• Preview Batch Size: the number of records shown at each origin, processor, or destination.
    • Write to Destinations: if a Snowflake table is the destination, selecting this option means that the pipeline would actually write only the previewed data to the target table(s).

Preview config

  1. Click Run Preview.
  2. At this time, Transformer for Snowflake is using Snowpark to generate the queries for this pipeline, and sending them over to Snowflake. Keep in mind that if the specified warehouse is currently suspended, it may take an extra moment to generate the preview results while it is resumed.
  3. There may be updates about the status of the pipeline preview in the properties panel as shown below.

preview status

  1. When the preview is ready, a screen appears that looks similar to this:

Preview Contents

Table Icon

  1. To close the preview and return back to the design mode, select Close Preview in the top right of the canvas.

Close Preview

Now let's start transforming the data. The immediate goal is create a table in Snowflake that joins the Order and Line Item data.

Begin Data Transformation by Renaming Columns

  1. The first step is to rename the columns read from the ORDERS table.
  2. The data preview showed that the Order column names all begin with O_. Let's clean the names up by removing that prefix.
  3. Make sure the preview is closed, and click on the arrow connecting the Orders origin and Trash destination.Add Renamer
  1. Open the Field Renamer processor by clicking on it. Its properties should appear below the canvas:

Field Renamer Properties

Renamer Options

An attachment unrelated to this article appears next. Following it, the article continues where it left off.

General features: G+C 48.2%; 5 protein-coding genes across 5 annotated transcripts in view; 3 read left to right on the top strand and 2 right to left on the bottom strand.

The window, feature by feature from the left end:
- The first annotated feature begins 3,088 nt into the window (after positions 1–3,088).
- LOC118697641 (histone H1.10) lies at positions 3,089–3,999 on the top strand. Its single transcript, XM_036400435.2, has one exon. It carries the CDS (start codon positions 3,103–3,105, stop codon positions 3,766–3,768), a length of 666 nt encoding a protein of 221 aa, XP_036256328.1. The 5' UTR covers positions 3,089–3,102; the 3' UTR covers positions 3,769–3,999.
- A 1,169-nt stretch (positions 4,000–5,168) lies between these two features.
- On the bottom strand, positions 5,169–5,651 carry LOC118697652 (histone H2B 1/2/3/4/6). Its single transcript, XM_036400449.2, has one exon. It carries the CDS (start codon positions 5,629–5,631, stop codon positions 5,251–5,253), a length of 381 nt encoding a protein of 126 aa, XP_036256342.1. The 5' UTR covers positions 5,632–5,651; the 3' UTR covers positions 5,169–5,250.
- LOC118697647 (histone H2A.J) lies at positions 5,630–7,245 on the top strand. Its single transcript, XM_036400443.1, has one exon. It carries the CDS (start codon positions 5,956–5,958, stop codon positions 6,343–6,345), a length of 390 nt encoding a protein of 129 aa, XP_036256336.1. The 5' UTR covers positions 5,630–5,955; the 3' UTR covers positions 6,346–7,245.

Renamer Final Config

Write to a Snowflake Table

Now replace the Trash stage with a real destination in Snowflake.

  1. Click on the Trash stage and delete it using the trash can icon on the pop up menu.

Delete Trash

  1. Select the Field Renamer [Remove Column Name Prefixes] processor, and the Pipeline Creation Help Bar should appear. Choose the Select New Destination to connect... menu and choose Snowflake Table.

Add Snowflake Destination

  1. With the new Snowflake Table destination selected update the following settings:
    • General tab > Name: Order Line Items
    • Table tab >
      • Table: ORDER_LINE_ITEMS
      • Write Mode: Overwrite Table
      • Overwrite Mode*: Drop Table
      • Create Table:
      *Note:Table destinations have 4 different write modes which are explained here.
  2. Preview the pipeline again by clicking on the preview icon above the canvas. When the Preview Configuration Window appears, change the Preview Batch Size to 1.
  3. When the preview finishes processing, select the Field Renamer [Remove Column Name Prefixes] to see the results. All of the "O_" prefixes were removed from the column names. This is just one example of how Transformer for Snowflake pipelines dynamically generate SQL at pipeline runtime. The Apply Functions, Field Remover, Field Renamer, and Field Type Converter processors all allow you to dynamically specify column names based on patterns. This means that even as the data evolves over time, your pipelines won't break if a new column appears. For example, if a pipeline has an Apply Functions processor configured to trim all strings to remove extra characters, and specifies the columns to operate using the pattern .*, no matter what columns are named, the TRIM function will be applied. This works for a variety of String, Numeric, DateTime, and User Defined functions.

Preview Renamer

  1. Select the Table Destination [Order Line Items] stage to see the new column names passed to the destination.
  2. Close the preview.

Run the Pipeline

  1. Now that the pipeline's behavior was verified using preview, run the pipeline on the entire data set.
  2. In the toolbar above the canvas, there is a Draft Run button on the far right. Choose Start Pipeline from the drop down that appears when clicking on it.
    • In StreamSets, a Draft Run allows you to execute a pipeline that is still in development and not yet published. Running a published version of a pipeline is considered a StreamSets Job. Jobs can be scheduled, run with different parameter values, and made into templates. See the documentation for more details.

Draft Run